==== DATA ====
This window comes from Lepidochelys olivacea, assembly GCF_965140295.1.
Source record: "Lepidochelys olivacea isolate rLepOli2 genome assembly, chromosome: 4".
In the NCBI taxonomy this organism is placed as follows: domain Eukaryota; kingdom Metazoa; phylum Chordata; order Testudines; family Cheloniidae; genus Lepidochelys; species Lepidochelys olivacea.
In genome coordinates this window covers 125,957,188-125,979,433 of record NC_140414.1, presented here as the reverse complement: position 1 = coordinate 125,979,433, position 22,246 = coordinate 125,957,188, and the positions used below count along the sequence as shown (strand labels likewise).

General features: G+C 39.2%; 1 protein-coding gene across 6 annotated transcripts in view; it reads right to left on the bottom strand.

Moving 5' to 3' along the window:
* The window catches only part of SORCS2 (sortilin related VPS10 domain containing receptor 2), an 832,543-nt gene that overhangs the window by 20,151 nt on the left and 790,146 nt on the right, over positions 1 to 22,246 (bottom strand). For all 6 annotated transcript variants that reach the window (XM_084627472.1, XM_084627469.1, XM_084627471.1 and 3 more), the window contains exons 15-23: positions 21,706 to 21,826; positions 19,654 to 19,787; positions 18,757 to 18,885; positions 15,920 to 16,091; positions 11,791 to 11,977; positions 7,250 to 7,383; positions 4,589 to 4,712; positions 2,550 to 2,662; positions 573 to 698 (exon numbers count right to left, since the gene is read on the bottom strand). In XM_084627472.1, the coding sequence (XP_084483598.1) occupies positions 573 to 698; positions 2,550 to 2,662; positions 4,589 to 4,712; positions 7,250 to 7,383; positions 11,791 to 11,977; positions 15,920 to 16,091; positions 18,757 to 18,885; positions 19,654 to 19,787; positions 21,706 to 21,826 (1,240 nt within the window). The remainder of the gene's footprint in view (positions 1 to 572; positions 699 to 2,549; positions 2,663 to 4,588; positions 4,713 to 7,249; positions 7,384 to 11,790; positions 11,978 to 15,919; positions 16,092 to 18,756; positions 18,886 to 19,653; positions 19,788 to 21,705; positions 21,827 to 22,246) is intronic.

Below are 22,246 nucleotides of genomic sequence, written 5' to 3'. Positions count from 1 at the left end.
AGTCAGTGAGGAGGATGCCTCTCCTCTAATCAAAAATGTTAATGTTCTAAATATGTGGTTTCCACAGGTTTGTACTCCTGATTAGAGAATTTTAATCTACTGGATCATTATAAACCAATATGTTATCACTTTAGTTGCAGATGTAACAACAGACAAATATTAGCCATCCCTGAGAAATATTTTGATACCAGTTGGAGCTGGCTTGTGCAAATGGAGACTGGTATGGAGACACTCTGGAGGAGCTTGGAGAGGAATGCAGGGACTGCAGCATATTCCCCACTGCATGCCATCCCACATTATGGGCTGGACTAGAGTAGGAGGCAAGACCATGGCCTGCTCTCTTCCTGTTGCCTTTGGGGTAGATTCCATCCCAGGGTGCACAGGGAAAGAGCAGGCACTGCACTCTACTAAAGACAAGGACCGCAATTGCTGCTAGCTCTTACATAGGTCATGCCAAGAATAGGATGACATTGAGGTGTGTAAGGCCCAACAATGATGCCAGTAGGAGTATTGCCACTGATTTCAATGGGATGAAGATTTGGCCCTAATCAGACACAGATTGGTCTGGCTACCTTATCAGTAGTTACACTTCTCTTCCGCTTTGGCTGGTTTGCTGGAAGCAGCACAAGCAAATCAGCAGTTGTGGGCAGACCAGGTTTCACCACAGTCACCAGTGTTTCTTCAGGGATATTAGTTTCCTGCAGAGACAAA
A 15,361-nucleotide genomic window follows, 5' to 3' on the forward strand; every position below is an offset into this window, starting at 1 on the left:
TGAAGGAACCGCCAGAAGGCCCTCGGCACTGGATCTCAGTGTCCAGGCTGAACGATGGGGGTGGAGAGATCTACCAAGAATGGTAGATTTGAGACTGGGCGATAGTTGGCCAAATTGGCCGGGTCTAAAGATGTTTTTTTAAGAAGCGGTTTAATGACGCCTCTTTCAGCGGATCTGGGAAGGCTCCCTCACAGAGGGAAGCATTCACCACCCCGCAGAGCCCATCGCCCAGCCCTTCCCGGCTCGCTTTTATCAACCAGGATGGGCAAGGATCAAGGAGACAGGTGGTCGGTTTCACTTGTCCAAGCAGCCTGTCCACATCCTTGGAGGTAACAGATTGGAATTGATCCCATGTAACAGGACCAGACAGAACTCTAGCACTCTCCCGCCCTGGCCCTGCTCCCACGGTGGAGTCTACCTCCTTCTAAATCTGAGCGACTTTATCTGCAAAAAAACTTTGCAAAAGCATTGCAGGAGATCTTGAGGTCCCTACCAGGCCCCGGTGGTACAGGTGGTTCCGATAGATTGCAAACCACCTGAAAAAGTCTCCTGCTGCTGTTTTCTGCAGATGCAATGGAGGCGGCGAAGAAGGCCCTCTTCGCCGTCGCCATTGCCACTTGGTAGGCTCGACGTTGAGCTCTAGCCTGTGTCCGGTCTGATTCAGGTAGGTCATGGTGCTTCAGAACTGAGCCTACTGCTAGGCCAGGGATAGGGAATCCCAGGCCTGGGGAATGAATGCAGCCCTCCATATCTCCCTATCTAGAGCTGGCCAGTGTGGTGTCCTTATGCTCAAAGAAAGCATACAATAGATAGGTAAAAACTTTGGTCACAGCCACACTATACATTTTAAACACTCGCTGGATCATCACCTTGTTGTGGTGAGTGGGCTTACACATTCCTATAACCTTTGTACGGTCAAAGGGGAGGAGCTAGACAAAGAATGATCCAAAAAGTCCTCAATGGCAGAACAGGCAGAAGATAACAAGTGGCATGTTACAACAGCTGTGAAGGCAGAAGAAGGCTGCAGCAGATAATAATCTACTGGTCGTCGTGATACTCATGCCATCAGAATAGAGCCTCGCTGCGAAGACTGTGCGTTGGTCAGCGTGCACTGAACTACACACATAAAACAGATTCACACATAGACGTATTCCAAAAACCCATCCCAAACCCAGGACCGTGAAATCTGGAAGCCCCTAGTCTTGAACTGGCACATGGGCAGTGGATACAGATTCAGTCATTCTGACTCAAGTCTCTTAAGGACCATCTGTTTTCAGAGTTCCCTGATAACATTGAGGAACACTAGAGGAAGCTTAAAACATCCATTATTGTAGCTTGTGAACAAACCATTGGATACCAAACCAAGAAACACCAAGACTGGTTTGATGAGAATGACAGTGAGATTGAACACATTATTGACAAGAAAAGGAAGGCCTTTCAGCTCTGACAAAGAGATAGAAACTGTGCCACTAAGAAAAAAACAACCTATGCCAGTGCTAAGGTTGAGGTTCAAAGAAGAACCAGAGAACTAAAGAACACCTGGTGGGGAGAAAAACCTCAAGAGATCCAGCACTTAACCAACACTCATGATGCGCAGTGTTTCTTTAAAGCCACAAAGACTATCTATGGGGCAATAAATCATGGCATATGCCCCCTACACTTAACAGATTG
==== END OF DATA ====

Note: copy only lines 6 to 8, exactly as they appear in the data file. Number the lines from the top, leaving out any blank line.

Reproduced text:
Moving 5' to 3' along the window:
* The window catches only part of SORCS2 (sortilin related VPS10 domain containing receptor 2), an 832,543-nt gene that overhangs the window by 20,151 nt on the left and 790,146 nt on the right, over positions 1 to 22,246 (bottom strand). For all 6 annotated transcript variants that reach the window (XM_084627472.1, XM_084627469.1, XM_084627471.1 and 3 more), the window contains exons 15-23: positions 21,706 to 21,826; positions 19,654 to 19,787; positions 18,757 to 18,885; positions 15,920 to 16,091; positions 11,791 to 11,977; positions 7,250 to 7,383; positions 4,589 to 4,712; positions 2,550 to 2,662; positions 573 to 698 (exon numbers count right to left, since the gene is read on the bottom strand). In XM_084627472.1, the coding sequence (XP_084483598.1) occupies positions 573 to 698; positions 2,550 to 2,662; positions 4,589 to 4,712; positions 7,250 to 7,383; positions 11,791 to 11,977; positions 15,920 to 16,091; positions 18,757 to 18,885; positions 19,654 to 19,787; positions 21,706 to 21,826 (1,240 nt within the window). The remainder of the gene's footprint in view (positions 1 to 572; positions 699 to 2,549; positions 2,663 to 4,588; positions 4,713 to 7,249; positions 7,384 to 11,790; positions 11,978 to 15,919; positions 16,092 to 18,756; positions 18,886 to 19,653; positions 19,788 to 21,705; positions 21,827 to 22,246) is intronic.

Below are 22,246 nucleotides of genomic sequence, written 5' to 3'. Positions count from 1 at the left end.